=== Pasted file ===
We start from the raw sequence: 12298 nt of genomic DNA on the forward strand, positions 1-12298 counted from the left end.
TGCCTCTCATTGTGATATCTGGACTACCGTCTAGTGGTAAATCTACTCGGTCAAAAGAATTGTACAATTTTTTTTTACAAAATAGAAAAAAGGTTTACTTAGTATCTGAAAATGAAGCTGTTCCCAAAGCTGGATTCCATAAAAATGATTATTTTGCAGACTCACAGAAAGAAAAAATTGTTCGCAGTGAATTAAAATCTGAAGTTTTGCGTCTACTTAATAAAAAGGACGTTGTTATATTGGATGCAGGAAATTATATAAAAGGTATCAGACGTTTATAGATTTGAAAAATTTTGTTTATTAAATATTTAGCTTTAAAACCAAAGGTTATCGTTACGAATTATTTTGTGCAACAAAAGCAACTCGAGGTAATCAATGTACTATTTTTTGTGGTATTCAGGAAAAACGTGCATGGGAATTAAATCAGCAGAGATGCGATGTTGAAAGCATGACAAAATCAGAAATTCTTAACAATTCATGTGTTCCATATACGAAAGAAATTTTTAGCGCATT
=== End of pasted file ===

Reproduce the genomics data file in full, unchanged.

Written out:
We start from the raw sequence: 12298 nt of genomic DNA on the forward strand, positions 1-12298 counted from the left end.
TGCCTCTCATTGTGATATCTGGACTACCGTCTAGTGGTAAATCTACTCGGTCAAAAGAATTGTACAATTTTTTTTTACAAAATAGAAAAAAGGTTTACTTAGTATCTGAAAATGAAGCTGTTCCCAAAGCTGGATTCCATAAAAATGATTATTTTGCAGACTCACAGAAAGAAAAAATTGTTCGCAGTGAATTAAAATCTGAAGTTTTGCGTCTACTTAATAAAAAGGACGTTGTTATATTGGATGCAGGAAATTATATAAAAGGTATCAGACGTTTATAGATTTGAAAAATTTTGTTTATTAAATATTTAGCTTTAAAACCAAAGGTTATCGTTACGAATTATTTTGTGCAACAAAAGCAACTCGAGGTAATCAATGTACTATTTTTTGTGGTATTCAGGAAAAACGTGCATGGGAATTAAATCAGCAGAGATGCGATGTTGAAAGCATGACAAAATCAGAAATTCTTAACAATTCATGTGTTCCATATACGAAAGAAATTTTTAGCGCATT